If you’ve ever looked into the topic of ancient Egyptian sexuality, you’ll know that they were pretty comfortable with sexuality. Sex was part of the great cycle of creation, life, death, and rebirth. You’ve no doubt read some of the famous ancient Egyptian love poetry with passionate lines like these:

“Your love has penetrated all within me, like honey plunged into water.” “To hear your voice is pomegranate wine to me—I draw life from hearing it.” 

As well as some that are an appreciation of the sheer physical beauty of the beloved:

Of course the lotus was a symbol of sexuality
Yes, of course the lotus was a symbol of sexuality!

“Sister without rival, most beautiful of all, she looks like the star-goddess, rising at the start of the good New Year. Perfect and bright, shining skin, seductive in her eyes when she glances, sweet in her lips when she speaks, and never a word too many. Slender neck, shining body, her hair is true lapis, her arm gathers gold, her fingers are like lotus flowers, ample behind, tight waist, her thighs extend her beauty, shapely in stride when she steps on the earth.”

We have such poetic passion from the perspective of both the woman and the man. Before marriage, young men and women seem to have had freedom in their love affairs. After marriage, fidelity was expected, though it went much worse for the woman—including death—if she was caught in infidelity. The ancient Egyptians present a puzzling picture when it comes to homosexuality. On one hand, we have copies of the negative confession in which the (male) deceased declares that he has not had sex with a boy. Because he had to declare it, can we assume that some men were having sex with boys? That I do not know. The only reference to lesbianism comes from a dream-interpretation book in which it is bad omen for a woman to dream of being with another woman. And most references to man-on-man sex refer to the rape to which a victor may subject the vanquished enemy.

Royal servants and confidents of the king...and most likely, a gay couple.
Royal servants and confidents of the king…and most likely, a gay couple.

And yet we have two instances of what seems to indicate a consensual homosexual relationship that seem to be okay: King Neferkare goes off with his general and it is implied that they do so for sex. We also have the tomb of what used to be called The Two Brothers. More modern researchers have suggested that the men, who were royal servants and confidents, were a gay couple. This is based on their tomb paintings, which show them embracing each other or in placements usually reserved for a husband and wife. The men are shown with their children, but their wives, the mothers of the children, are very de-emphasized, almost to the point of being erased. Some scholars say, yes, they probably were a gay couple, other say no.

Yet I want to talk not about ancient Egyptian sexuality in general, but about sexuality and religion, and especially sexuality in relation to Isis.

Temple Prostitution? Nope.

First, let us put the whole “temple prostitutes” thing right out of our heads when it comes to Egypt. There is no evidence of the practice in Egypt. Yes, I know. It was very exciting for the old gentlemen to contemplate the ever-so-Pagan goings on in those richly colored temples in days of old. But it may not have been quite how the old gentlemen envisioned it. (Please see my kindly rant on the old gentlemen of Egyptology here.) In fact, the one specific reference comes from the Greek geographer and historian Strabo (64 or 63 BCE-24 CE). Here’s the passage in its Loeb 1930s translation:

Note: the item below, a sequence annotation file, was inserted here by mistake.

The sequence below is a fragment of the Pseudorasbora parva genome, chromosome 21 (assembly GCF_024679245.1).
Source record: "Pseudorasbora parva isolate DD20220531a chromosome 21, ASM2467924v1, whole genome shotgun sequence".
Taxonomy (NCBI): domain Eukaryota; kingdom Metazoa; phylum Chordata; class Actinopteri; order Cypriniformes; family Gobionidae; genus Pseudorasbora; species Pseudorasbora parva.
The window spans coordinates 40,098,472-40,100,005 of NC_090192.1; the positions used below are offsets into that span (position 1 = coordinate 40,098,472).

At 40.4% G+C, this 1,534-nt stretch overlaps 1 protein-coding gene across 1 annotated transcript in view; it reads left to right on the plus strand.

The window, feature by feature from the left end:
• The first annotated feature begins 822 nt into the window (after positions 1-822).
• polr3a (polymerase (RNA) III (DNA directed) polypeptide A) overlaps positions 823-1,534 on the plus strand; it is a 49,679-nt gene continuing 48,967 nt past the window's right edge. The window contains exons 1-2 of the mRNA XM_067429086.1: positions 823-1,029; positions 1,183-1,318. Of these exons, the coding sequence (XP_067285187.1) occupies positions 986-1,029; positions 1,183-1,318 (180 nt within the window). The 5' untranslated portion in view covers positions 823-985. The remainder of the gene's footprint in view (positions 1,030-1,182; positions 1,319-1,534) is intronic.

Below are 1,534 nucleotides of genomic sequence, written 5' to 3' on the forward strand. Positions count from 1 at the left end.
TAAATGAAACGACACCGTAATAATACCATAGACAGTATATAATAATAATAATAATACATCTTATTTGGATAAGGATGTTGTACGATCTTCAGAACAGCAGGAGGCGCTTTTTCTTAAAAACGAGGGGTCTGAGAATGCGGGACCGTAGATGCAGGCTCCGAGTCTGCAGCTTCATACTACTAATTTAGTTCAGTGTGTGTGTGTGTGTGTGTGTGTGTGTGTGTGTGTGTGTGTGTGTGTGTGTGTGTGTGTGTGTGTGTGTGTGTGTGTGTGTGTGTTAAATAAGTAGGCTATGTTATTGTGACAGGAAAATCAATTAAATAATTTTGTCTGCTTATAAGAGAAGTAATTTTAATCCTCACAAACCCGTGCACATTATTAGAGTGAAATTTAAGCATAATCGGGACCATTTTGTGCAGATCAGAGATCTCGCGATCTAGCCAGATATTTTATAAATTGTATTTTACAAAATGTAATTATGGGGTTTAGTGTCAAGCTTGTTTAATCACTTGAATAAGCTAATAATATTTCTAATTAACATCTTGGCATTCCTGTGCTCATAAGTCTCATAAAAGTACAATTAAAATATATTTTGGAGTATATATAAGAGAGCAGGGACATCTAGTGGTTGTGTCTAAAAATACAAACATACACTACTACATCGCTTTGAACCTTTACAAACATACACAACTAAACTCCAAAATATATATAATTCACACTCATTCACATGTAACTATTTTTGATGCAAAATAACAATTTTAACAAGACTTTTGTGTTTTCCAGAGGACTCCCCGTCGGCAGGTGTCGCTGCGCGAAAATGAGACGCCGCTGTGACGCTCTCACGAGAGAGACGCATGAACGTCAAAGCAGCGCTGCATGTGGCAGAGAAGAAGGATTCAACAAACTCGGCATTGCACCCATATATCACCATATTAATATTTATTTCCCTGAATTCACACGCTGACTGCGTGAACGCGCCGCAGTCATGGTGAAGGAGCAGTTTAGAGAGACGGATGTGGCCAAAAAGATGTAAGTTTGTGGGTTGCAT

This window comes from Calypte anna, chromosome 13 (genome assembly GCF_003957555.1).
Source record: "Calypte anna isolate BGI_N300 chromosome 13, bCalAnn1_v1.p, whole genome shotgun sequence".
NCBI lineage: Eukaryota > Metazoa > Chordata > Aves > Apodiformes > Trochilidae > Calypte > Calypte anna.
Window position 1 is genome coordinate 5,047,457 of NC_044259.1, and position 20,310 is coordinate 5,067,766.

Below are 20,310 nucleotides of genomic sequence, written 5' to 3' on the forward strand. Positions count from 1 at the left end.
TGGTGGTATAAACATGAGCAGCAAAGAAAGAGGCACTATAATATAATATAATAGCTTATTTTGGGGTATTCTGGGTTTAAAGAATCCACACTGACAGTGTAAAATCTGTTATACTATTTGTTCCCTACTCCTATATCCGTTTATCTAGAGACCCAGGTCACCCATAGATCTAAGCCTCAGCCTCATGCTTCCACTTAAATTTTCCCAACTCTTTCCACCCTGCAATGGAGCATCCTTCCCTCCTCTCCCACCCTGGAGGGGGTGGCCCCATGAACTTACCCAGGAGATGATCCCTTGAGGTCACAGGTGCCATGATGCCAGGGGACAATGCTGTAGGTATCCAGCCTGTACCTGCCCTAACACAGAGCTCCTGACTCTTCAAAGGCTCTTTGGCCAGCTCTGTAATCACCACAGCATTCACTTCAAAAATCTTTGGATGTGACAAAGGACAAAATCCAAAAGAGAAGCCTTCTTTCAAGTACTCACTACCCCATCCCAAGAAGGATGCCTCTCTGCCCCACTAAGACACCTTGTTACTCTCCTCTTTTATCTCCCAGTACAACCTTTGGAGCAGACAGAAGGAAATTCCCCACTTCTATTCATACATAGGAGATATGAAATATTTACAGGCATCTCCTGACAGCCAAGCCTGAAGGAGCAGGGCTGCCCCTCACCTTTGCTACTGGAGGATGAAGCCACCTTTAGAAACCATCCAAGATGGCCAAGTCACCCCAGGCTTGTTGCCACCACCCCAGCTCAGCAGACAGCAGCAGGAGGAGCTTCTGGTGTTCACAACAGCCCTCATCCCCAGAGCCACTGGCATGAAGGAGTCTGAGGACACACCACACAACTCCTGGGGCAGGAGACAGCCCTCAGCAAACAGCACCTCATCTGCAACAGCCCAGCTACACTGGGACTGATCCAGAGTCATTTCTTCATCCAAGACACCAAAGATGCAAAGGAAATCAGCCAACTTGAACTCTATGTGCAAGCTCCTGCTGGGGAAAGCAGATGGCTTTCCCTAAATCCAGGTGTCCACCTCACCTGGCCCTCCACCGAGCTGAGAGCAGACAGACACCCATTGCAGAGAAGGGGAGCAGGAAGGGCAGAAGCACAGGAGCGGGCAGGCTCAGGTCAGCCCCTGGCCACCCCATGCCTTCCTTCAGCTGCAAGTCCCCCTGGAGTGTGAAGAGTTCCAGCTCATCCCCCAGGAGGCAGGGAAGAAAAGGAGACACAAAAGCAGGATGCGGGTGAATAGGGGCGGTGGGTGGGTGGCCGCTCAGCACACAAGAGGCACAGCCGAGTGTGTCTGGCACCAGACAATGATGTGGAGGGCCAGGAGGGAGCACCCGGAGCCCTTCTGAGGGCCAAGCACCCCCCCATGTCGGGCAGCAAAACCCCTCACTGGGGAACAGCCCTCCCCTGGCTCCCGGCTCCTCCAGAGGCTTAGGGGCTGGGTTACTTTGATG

Min was associated with Isis at Koptos
Min was associated with Isis at Koptos

“…but to Zeus, whom they hold highest in honor, they dedicate a maiden of greatest beauty and most illustrious family (such maidens are called ‘pallades’ by the Greeks); and she prostitutes [or “concubines,” pallakeue] herself, and cohabits [or “has sex” synestin] with whatever men she wishes until the natural cleansing of her body takes place; and after her cleansing she is given in marriage to a man; but before she is married, after the time of her prostitution, a rite of mourning is celebrated for her.” (Strabo, Geographies, 17.1.46)

Well, it’s right there, ain’t it? But let’s take another look. The keys are the Greek word pallades that Strabo says the Greeks called such maidens, its relation to another Greek word, pallakê, and how it was translated, and the old gentlemen who did the original translating.

Pallades means simply “young women” or “maidens.” As in Pallas Athena. Virginity is often implied, but it doesn’t have to be. Pallakê originally meant the same thing; a maiden. However, pallakê had long been translated as “concubine” due to contextual evidence in some non-Egyptian texts. A highly influential scholar of near eastern and biblical texts, William Mitchell Ramsay—one of our old gentlemen, indeed—took the term to mean “sacred prostitute” and so-translated it when he first published these non-Egyptian texts in 1883. He based the translation on his own belief in ancient sacred prostitution and two Strabo passages: one about Black Sea sacred prostitutes and the one about the pallades we’re discussing. Ramsay was so influential that his definition became the reigning one. THE Greek-English dictionary, by Liddell and Scott, had “concubine for ritual purposes” as the first definition of pallakê. Now it is the second one.